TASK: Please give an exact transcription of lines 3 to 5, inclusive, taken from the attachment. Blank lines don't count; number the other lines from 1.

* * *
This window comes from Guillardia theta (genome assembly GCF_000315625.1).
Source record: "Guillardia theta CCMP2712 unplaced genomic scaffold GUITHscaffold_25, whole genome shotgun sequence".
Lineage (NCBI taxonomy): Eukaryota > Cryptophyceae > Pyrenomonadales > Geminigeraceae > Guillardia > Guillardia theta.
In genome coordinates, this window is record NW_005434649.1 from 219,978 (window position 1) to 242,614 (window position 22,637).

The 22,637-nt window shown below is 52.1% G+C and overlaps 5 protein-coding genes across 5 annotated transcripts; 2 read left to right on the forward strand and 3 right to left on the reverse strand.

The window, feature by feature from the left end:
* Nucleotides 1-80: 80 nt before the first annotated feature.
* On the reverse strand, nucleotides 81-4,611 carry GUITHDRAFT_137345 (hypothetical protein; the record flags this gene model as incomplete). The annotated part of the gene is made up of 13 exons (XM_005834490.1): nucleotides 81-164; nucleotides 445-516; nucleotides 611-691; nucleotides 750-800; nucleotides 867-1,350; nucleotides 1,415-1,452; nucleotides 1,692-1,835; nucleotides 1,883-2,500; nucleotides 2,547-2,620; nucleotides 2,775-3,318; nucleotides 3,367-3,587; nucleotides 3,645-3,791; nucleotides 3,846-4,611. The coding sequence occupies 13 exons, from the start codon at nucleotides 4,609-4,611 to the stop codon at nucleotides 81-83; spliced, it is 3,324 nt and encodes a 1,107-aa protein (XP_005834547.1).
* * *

Lineage (NCBI taxonomy): Eukaryota > Cryptophyceae > Pyrenomonadales > Geminigeraceae > Guillardia > Guillardia theta.
In genome coordinates, this window is record NW_005434649.1 from 219,978 (window position 1) to 242,614 (window position 22,637).

The 22,637-nt window shown below is 52.1% G+C and overlaps 5 protein-coding genes across 5 annotated transcripts; 2 read left to right on the forward strand and 3 right to left on the reverse strand.